October 26, 2016
UH CANCER CENTER RESEARCHER AWARDED $4.5 MILLION GRANTS TO STUDY BREAST CANCER AND OTHER CANCERS
HONOLULU â€“ A University of Hawai'i Cancer Center researcher was awarded two new National Institutes of Health (NIH) grants totaling $4.5 million to use "Big Data" to study preeclampsia, breast cancer, and acute leukemia.
"Hawai'i is a fertile ground to do big data research. The state has a diversified population for genomics research, and state of the art high performance computing facilities for large-scale computation," said Lana Garmire, PhD, an assistant professor in the Center's Cancer Epidemiology Program. Garmire continued, "Both projects can make huge impacts on understanding the fundamentals of diseases to help cancer patients."
"These awards represent a great honor for a scientist like Garmire, who is becoming recognized as a leader in Big Data and team-centered science," said Dr. Randall Holcombe, UH Cancer Center director. "This area of research has become critically important for the analysis of large sets of data"
Identify biomarkers for preeclampsia and breast cancer risks
The $3.0 million Research Project Grant (R01) from National Institute of Child Health and Development (NICHD) will use Big Data to study preeclampsia and breast cancer. Currently there is no cure for preeclampsia and it is one of the leading cases of maternal and fetal deaths according to the World Health Organization. Garmire and collaborators will identify:
- Biomarkers for preeclampsia and breast cancer risks
- Biomarkers and molecular links that explain why preeclampsia mothers and their children have lower risks of breast cancers.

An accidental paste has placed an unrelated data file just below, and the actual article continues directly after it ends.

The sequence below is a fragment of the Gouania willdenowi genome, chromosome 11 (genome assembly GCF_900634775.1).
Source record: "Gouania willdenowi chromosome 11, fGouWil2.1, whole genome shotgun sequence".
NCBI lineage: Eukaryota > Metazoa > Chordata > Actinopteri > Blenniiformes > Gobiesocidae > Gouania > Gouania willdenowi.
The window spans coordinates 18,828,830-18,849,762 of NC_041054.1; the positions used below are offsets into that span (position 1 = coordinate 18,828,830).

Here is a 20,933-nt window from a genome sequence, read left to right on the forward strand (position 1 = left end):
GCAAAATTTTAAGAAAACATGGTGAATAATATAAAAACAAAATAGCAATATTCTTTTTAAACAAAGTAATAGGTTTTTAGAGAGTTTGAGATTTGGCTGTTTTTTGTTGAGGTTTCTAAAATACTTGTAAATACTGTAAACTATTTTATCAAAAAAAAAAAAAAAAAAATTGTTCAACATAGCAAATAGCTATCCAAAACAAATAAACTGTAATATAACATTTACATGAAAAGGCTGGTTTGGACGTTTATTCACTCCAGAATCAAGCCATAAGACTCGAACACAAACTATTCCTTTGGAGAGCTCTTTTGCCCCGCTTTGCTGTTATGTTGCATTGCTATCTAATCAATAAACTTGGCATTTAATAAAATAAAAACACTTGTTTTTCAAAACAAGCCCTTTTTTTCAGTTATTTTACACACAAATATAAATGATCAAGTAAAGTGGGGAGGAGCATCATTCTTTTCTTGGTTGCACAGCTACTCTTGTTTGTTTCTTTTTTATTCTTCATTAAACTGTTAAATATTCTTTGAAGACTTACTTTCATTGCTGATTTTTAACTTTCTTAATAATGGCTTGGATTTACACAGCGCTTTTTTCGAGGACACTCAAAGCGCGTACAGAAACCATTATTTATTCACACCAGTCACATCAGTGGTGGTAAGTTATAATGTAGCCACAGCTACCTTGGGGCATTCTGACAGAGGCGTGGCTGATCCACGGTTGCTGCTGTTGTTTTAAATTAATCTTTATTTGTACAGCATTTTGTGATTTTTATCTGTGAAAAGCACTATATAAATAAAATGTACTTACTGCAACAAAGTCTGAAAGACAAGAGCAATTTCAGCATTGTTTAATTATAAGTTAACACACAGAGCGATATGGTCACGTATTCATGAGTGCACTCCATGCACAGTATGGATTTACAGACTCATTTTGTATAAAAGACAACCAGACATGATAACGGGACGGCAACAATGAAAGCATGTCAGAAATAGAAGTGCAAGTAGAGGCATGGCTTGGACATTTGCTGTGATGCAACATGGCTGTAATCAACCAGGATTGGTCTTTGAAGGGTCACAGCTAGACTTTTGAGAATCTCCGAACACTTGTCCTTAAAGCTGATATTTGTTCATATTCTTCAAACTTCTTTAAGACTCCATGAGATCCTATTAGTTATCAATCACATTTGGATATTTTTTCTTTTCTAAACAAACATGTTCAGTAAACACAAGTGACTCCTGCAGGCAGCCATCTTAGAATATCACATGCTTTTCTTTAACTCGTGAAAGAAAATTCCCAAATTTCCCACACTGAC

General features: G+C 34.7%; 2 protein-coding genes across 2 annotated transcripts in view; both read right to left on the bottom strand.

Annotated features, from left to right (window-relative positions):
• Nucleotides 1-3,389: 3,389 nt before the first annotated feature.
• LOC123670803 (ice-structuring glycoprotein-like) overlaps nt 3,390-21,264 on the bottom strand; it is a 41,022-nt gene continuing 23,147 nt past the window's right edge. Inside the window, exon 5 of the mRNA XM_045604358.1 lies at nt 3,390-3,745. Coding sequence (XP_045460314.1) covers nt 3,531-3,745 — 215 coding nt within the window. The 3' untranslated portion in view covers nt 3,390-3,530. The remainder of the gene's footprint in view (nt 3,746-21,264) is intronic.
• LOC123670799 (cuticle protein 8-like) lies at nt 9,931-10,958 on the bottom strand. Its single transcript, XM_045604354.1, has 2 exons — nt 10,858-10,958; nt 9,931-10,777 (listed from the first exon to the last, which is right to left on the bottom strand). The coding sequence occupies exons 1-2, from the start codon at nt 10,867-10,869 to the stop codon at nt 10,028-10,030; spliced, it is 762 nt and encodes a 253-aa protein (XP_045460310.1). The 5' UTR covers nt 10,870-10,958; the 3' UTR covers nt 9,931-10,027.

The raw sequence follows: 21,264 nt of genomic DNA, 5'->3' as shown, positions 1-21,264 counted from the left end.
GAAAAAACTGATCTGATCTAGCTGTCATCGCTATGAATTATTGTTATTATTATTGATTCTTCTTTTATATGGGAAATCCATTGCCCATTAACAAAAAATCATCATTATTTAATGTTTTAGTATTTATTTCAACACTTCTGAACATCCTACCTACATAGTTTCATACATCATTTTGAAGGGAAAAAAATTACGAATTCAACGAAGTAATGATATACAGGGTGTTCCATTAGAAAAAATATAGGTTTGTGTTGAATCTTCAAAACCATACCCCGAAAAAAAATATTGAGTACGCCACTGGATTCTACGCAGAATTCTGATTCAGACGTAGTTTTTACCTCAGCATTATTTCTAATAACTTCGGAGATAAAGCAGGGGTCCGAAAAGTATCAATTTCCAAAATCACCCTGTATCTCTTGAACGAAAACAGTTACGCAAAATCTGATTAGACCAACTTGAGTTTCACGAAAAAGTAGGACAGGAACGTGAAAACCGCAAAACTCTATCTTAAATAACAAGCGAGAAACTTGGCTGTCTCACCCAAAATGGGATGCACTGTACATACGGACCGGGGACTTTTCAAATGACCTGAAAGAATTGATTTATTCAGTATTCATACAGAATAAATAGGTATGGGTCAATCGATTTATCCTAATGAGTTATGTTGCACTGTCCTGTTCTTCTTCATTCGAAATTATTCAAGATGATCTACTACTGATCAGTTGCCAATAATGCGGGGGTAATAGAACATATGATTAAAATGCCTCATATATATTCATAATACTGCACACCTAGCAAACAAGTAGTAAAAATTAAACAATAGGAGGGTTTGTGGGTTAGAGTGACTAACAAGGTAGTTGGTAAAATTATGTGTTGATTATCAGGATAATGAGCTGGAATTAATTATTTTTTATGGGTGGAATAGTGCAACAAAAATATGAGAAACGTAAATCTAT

- Why certain ethnic groups such as Asians have a higher risk of preeclampsia.
Research personalized treatments
The $1.4 million R01 from National Library of Medicine (NLM) is the continuation of a $980,000 K01 award from the Big Data to Knowledge Initiative (BD2K) at NIH. Garmire and collaborators will develop an integrative bioinformatics platform to study the complexity of tumor cells of individual patients. The study pushes the limit of technology boundaries by:
- Developing tools that reveal the genomics profile of a cancer patient to develop more personalized treatments.
- Applying big data (bioinformatics) on acute leukemia patients to find key genes and sequence of events that respond better to therapies.
Information about Garmire and her research group: http://garmiregroup.org
The University of Hawai'i Cancer Center through its various activities, cancer trial patients and their guests, and other visitors adds more than $54 million to the O'ahu economy. This is equivalent to supporting 776 jobs. It is one of only 69 research institutions designated by the National Cancer Institute. Affiliated with the University of Hawai'i at Manoa, the center is dedicated to eliminating cancer through research, education, and improved patient care. Learn more at www.uhcancercenter.org. Like us on Facebook at www.facebook.com/UHCancerCenter. Follow us on Twitter @UHCancerCenter.